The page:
Forums » Friday Polls

Friday Poll: Is Your Client Base Shrinking?

    • 1003 posts
    August 10, 2017 6:46 PM PDT

    There's no doubt that things are changing in the world of brick-and-mortar retail. Nationwide, more than 4000 stores have closed as of last month, according to Clark Howard.  CNN Money reports an even higher number, 5300 as of June of this year, adding that it's shaping up to be a record year for store closings. Meanwhile, Amazon continues to hire and grow, pursuing its quest to become Earth's Most Customer-Centric Company.

    How are these things playing out in your market and on your station? Is your customer base shrinking? And what are you doing to insure that your billing continues to grow, even if the retail pie is shrinking?

    Please post your replies in the comments below. 

     

    • 36 posts
    August 11, 2017 4:02 AM PDT

    We've been talking about this lately. We have two groups of clients - national advertisers froma ad agencies and our local and regional weekly customers. They are the bread and butter of our businesses.

    They see the value in radio and continue to support us as we drive business to them.

    An eye opener was a local car lot who the owners are turning the reigns over to younger people to start to operate the business for the future. They called in May and said, We've decided to cancel our advertising. After some objections, they explained that they were paying more on our station than any other station and felt they wanted to do something differently. So they were going to invest $10,000 on a metro tv station for the summer. I watched constantly because I was curious what they were going to be getting for that amount. I never saw one spot on tv but did happen to stumble on a 15 second ad that was linked at the bottom of a website. it featured the business's older owner on camera. Now - I have been askng this owner for years to do his own commercial and he always balked. They really have no idea how to advertise their business because they get one commercial they approve and run it for a year. I come in and say let's change your commercial and the process to do that takes months. I have begged them to do a weekly spot and change it up but they just let one spot run over time.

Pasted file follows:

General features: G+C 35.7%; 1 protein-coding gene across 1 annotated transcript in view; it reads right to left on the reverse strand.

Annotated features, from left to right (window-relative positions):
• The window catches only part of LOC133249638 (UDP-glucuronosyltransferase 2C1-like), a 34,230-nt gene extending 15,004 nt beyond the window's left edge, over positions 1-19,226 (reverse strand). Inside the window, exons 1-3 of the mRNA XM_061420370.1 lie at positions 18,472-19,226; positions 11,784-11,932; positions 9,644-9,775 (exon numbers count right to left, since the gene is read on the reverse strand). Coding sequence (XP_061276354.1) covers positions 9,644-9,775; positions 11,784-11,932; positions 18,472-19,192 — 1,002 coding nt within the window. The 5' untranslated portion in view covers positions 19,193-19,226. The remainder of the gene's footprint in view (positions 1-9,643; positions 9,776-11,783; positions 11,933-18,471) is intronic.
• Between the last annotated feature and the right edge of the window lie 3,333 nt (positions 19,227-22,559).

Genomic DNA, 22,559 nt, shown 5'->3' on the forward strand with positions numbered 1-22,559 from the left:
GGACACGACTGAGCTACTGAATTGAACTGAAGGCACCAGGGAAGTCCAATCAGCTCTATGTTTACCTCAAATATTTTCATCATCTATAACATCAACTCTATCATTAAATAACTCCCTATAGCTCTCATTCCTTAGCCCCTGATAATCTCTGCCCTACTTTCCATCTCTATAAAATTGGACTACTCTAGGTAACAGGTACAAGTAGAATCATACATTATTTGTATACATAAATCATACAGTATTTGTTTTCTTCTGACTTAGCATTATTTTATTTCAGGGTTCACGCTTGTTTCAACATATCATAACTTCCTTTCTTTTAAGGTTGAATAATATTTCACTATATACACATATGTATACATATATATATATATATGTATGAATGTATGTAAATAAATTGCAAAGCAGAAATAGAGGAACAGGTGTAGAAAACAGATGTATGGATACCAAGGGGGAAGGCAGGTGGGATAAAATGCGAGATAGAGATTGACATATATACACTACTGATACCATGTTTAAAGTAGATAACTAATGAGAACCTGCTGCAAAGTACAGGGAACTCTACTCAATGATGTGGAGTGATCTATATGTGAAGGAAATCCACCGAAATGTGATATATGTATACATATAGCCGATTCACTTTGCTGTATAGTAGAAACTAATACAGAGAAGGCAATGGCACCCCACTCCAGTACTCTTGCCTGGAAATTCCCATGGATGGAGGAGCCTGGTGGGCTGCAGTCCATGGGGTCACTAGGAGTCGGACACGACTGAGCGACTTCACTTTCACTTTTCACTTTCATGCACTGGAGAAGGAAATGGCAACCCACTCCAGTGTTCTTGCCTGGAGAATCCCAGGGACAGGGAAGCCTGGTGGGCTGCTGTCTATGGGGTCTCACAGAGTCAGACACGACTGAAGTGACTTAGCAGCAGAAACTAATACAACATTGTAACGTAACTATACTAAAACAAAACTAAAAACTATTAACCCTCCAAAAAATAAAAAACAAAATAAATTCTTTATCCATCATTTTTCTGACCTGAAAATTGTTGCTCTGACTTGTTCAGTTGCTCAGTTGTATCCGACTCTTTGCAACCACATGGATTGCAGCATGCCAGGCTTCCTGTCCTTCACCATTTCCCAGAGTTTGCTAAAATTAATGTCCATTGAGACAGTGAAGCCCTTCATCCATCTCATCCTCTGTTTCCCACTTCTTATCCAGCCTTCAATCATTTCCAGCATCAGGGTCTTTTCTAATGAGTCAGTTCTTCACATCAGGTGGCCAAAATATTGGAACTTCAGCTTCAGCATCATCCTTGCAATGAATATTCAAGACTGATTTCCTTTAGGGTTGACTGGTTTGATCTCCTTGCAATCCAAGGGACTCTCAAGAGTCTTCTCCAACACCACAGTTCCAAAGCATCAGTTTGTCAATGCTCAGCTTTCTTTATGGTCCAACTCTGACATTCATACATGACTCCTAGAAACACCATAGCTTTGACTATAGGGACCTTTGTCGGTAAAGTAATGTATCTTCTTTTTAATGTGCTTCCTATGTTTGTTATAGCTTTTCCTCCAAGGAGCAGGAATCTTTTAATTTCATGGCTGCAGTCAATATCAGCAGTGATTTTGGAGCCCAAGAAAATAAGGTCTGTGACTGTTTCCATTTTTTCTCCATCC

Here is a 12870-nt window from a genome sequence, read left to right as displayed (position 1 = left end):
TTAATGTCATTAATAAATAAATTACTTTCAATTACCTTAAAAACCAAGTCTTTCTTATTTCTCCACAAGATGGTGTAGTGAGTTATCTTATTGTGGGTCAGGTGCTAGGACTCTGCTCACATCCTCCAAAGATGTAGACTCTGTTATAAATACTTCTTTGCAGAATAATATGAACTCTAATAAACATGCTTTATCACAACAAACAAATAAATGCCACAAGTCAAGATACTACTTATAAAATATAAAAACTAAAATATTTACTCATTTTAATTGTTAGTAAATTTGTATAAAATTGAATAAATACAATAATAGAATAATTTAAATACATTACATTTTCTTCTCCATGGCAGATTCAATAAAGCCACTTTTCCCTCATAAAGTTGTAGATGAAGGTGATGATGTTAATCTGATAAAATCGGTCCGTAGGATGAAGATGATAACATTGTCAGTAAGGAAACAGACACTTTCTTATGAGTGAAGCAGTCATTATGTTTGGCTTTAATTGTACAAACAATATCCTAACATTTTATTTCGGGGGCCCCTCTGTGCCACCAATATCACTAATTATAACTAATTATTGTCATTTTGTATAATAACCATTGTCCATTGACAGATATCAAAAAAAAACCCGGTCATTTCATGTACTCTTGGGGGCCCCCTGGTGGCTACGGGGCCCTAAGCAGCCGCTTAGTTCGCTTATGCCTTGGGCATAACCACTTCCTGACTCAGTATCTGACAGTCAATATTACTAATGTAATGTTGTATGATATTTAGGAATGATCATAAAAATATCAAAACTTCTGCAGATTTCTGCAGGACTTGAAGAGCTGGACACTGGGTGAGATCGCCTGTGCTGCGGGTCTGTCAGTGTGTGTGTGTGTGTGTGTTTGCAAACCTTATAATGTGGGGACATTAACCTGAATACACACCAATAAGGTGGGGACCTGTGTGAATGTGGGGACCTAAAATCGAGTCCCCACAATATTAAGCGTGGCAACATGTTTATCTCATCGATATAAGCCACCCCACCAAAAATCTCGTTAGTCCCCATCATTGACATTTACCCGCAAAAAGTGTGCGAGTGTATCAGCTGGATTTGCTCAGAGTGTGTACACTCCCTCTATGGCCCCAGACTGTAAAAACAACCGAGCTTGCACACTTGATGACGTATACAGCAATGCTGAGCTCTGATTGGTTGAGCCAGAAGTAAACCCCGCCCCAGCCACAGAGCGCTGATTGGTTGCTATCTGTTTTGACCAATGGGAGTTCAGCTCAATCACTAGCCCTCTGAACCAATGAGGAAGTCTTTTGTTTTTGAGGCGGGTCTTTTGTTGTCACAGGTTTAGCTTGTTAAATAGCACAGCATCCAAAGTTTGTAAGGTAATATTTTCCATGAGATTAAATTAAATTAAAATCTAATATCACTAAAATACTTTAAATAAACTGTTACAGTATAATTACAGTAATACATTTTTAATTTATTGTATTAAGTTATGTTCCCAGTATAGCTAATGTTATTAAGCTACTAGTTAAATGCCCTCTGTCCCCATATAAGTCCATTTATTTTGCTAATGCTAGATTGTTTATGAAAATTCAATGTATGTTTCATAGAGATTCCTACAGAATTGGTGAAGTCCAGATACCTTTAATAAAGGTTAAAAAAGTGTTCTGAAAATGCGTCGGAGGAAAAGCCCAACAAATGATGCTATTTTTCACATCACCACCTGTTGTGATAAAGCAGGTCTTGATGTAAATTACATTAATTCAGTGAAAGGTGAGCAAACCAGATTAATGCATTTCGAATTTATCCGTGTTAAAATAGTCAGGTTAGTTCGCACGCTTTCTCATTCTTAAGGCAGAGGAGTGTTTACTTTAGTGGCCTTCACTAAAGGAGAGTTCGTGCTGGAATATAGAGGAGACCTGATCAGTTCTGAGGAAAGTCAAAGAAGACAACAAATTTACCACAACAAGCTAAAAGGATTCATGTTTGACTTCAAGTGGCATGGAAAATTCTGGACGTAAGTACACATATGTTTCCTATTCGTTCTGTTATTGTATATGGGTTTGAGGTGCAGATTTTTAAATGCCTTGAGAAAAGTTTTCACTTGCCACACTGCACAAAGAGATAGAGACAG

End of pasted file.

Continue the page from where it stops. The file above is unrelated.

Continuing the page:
My point is as the current generation moves to Florida or wherever and turns their businesss over to younger people - those businesses are going to go bankrupt or just be sold as the ADD generation moves on to something else.

    I have the oportunity to sell the land my stations are currently on for seven figures and the thought was to put that money back into a new modern building and a huge upgrade for the next generation who will own and operation my stations. However, looking at the economic landscape I just wonder if that's throwing away good money. If we invest in our community for the future, will there be any local businesses around to support us.

    Or will the local businesses go away in 10-20 years replaced by national business (who will not be supporting local radio or TV because they will only buy national ads) or online businesses, who will not be buying radio or TV anyway.

    So with the passing of JC Pennney and Sears and other stores - I get a little apprehensive about radio.

    LG just agreed to activate the FM chip on their phones and the headline reads that LG is going to allow last generations radio into new technology.